Economist Robert Shiller showed this well in his classic 1997 survey on inflation. When asked about inflation remarkably similar to what we just experienced, most Americans want prices to go back down, while most economists don’t.

The Washington Post’s Catherine Rampell recently found similar sentiments among today’s normies. They don’t just want moderating inflation; they want full-on deflation.

As Rampell and others have explained, there are good reasons for economists to reject this idea. For starters, the deflation many of us want is effectively impossible without a major recession, in part because U.S. companies have raised wages (to hire or retain inflation-hit employees) and can’t suddenly lower them now. Many economists also believe that sustained deflation would be quite bad for the U.S. economy. Growth would slow as rational consumers delayed purchases (to wait for bigger deals in the future); the high corporate debts taken out in the inflationary period would become harder to repay because revenues taken in during the deflationary period are lower; and so on.

But this doesn’t mean it’s not totally sane and rational for people to be highly annoyed that, say, monthly bills and budgets are consistently above the amounts to which they’ve become accustomed. And, unlike a raise (much of which will get eaten by taxes anyway), those bills just keep coming—every week or month.

Admittedly, rising compensation can make up for higher prices today, but that too raises real concerns. For starters, various measures of middle class wages and compensation are up versus 2019, but they were down substantially last year, so it can be rational for people to worry that past real wage gains won’t continue in the future. And these gains can vary a lot by education, demographic factors (race, age, etc.), and geography, or even disappear entirely for some workers and especially for people on fixed incomes. Indeed, other measures of worker compensation, most notably the Census Bureau’s annual take on inflation-adjusted household incomes, shows substantial annual declines for every income group since the pandemic began. (Note: I removed the wealthiest quintile to make the chart below look a little better here, but the trend was basically the same.)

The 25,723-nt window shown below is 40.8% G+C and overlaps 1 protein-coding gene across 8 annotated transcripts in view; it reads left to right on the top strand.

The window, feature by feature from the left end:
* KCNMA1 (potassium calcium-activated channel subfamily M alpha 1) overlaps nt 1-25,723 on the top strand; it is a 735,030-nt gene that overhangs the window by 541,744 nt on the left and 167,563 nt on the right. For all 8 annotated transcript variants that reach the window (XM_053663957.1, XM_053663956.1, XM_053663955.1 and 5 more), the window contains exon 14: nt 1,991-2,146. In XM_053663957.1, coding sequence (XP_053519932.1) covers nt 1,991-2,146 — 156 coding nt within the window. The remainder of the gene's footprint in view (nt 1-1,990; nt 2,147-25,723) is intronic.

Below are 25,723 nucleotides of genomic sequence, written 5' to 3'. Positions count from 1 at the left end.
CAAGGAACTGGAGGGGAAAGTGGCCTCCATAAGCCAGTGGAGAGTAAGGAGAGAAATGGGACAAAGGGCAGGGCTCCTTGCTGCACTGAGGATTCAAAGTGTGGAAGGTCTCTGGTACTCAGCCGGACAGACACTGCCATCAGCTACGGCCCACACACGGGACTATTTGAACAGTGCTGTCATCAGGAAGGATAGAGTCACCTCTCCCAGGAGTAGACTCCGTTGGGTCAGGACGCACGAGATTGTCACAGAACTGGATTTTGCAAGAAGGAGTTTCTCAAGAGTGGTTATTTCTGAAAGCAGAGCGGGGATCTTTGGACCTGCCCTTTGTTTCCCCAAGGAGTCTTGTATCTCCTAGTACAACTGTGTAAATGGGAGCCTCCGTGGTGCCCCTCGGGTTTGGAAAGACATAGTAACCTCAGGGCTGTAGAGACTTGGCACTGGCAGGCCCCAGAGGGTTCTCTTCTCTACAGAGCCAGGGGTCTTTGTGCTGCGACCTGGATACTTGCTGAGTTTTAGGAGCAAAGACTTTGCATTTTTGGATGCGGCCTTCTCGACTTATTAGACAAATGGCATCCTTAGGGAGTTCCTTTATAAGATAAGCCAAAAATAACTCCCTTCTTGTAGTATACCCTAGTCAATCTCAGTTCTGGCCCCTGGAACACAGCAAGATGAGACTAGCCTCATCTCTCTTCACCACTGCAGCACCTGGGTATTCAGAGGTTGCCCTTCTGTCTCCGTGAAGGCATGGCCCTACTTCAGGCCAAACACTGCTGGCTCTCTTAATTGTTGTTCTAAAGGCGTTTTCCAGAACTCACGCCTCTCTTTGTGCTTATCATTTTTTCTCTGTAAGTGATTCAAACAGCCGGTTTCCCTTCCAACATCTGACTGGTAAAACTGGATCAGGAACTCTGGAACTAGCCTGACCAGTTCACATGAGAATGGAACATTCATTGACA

As we’ve discussed, these income figures aren’t perfect for various wonky reasons, but the trends are still notable and clear: Things were going pretty well before the pandemic, and now … not nearly as well.

This contrast also gets to something the Manhattan Institute’s Brian Riedl recently noted: it’s rational for Americans to want more than just treading slightly above water in 2023 (assuming that’s what they are even doing). Yes, hourly compensation generally exceeds 2019 levels, and that’s good, but those gains are still well below the pre-pandemic trend:

Harvard’s Jason Furman’s shows much the same for disposable income and per capita compensation:

If you, say, enjoyed a decade of 2 percent annual, inflation-adjusted income growth before the pandemic, it’d be quite natural to avoid cheering today about being just 2 percent above where you were in 2019.

Finally, that same Shiller survey shows that people generally believe inflation hurts everyone (including them), while unemployment, which would undoubtedly rise a lot during a deflationary recession, will hurt someone they might know, but not the respondents themselves:

That view is less rational than the other stuff, of course, but it is what it is (and worth knowing).

Another reason for understandable price-related concern is that many of the most highly visible prices are still historically elevated—especially for daily necessities. As the Wall Street Journal recently documented, “Prices for many items, though rising more slowly this year than last, remain well above their levels just before or at the onset of the Covid-19 pandemic and aren’t likely to return to where they were.” Most notable are food and energy, which everyone needs and regularly buys but which economists exclude from “core inflation” because of their volatility and disconnect from monetary policy (thus exacerbating the disconnect between what normies and economists think):